Why Resistors Fail Under High Energy Pulse Conditions
When trying to select the correct thick film resistor it is important to understand why resistors fail under pulse conditions. High energy pulses may occur in a wide variety of applications. They may be predictable or random events. It is important to understand the nature of the pulse event, the application and environmental conditions and select a resistor accordingly.
Under pulse conditions thick film resistors fail because they are unable to dissipate the heat generated in the resistor device by the electrical energy of the pulse.
With a short pulse of sufficient amplitude, the temperature of the resistor material may reach hundreds of degrees Celsius but the short pulse width means there is insufficient time for the heat to be transferred through the mass of the substrate material. Failure to select the correct thick film resistor device can mean the high temperature either destroys the resistor material or causes a long-term degradation in performance.
When a single pulse occurs with a lower peak amplitude but a longer duration the average power is more of a concern. The substrate material will dissipate a proportion of the heat generated by the pulse event but it is important to ensure the maximum power rating of the resistor device is not exceeded.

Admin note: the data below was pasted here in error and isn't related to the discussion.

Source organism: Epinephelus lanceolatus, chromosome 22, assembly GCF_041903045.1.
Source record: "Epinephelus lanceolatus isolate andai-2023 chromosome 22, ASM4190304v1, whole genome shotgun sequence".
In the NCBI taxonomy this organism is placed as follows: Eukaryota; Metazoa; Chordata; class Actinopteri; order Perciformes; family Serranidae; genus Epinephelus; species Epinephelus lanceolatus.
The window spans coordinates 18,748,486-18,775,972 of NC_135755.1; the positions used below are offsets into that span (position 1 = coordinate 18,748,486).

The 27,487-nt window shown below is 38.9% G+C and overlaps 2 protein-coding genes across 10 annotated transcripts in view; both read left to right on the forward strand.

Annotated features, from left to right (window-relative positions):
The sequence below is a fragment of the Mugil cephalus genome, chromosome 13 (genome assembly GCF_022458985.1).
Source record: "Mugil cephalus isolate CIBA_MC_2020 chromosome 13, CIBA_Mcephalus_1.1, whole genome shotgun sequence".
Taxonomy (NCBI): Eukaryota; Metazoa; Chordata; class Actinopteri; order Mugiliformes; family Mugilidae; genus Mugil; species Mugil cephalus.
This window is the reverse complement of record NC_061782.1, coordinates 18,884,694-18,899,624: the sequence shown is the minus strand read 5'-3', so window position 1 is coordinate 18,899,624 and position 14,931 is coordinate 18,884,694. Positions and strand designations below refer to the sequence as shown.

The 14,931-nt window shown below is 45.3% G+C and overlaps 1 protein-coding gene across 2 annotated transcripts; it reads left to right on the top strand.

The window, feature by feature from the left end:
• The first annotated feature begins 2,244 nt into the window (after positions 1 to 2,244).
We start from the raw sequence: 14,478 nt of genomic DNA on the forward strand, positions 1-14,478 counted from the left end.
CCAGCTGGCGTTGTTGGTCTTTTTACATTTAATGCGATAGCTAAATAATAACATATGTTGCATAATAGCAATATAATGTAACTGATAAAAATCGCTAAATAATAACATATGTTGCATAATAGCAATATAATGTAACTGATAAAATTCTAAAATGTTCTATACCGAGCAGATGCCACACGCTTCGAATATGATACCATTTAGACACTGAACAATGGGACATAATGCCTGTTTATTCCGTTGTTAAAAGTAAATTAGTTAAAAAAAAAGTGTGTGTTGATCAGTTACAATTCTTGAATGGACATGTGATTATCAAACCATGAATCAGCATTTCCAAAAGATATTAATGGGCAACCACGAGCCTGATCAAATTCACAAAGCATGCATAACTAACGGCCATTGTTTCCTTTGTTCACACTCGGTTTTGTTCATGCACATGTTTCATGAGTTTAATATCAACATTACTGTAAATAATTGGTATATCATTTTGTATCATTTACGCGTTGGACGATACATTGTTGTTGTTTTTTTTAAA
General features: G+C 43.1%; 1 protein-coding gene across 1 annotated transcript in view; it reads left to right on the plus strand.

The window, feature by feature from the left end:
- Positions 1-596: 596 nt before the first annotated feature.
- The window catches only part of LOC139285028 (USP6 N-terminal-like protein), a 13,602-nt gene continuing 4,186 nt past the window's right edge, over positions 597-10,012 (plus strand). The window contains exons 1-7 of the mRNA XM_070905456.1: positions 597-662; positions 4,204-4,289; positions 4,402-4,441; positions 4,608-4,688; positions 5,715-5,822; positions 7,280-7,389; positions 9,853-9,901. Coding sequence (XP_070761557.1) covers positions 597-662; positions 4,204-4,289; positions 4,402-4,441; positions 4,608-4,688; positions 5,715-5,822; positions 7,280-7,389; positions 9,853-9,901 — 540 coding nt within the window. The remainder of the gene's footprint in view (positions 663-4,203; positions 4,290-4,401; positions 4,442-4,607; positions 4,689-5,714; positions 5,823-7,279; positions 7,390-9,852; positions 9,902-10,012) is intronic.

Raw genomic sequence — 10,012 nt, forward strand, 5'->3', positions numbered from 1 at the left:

For repetitive pulses, the first step is to calculate if the peak pulse amplitude may generate sufficient energy to damage the resistor track. With this concern eliminated the average power dissipation over the period of the pulses should be established. This value must not exceed the continuous power rating of the resistor.All calculations must take account of the ambient operating temperature of the application. Resistor manufacturers usually quote power ratings of resistors at 25͒℃. It is therefore, important to derate the power rating based dependant on the actual expected ambient temperature.
Many manufacturers provide nomo charts to allow the system designer to understand the impact of single and repetitive pulse events on the choice of a resistor. For simple pulse conditions these can be sufficient but for more complex situations it is important to consult the resistor manufacturer.
The energy curve generated by the surge condition should be properly understood and a resistor selected accordingly. For high pulse power and pulse current handling the width of the thick film resistor should be maximised to prevent overheating and burn-out. Where average power is more of a concern sufficient substrate mass is required to accommodate the pulse energy. A specialist resistor manufacturer may design a thick film resistor device to match the demands of a particular application.